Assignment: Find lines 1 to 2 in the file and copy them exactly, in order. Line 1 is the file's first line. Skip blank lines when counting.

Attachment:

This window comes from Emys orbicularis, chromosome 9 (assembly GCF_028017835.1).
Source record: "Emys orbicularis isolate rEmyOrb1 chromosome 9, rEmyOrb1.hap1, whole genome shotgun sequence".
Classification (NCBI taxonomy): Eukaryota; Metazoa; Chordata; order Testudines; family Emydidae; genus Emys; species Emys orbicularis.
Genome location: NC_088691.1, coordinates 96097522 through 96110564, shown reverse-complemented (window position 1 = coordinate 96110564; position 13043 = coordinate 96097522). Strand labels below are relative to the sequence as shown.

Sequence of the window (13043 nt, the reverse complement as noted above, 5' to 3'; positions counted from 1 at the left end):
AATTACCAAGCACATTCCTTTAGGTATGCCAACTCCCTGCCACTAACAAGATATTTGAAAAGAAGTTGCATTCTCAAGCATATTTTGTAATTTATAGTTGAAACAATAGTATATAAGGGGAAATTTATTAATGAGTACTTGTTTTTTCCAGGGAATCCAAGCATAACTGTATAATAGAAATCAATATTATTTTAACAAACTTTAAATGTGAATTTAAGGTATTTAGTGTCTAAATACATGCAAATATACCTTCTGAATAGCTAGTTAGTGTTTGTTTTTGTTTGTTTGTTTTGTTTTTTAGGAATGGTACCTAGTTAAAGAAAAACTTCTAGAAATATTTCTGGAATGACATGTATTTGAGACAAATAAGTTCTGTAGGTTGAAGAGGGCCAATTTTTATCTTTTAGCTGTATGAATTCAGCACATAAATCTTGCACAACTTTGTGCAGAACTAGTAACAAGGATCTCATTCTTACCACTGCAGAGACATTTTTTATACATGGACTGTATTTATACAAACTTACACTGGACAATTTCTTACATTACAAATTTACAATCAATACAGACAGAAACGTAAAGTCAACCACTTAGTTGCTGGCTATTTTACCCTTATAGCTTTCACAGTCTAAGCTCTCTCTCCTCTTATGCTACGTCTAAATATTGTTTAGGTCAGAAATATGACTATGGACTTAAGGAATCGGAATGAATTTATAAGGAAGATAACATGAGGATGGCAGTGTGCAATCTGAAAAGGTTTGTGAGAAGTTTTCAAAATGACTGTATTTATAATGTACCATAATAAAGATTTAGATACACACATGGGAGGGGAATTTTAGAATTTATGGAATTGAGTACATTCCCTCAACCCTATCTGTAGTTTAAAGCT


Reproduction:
This window comes from Emys orbicularis, chromosome 9 (assembly GCF_028017835.1).
Source record: "Emys orbicularis isolate rEmyOrb1 chromosome 9, rEmyOrb1.hap1, whole genome shotgun sequence".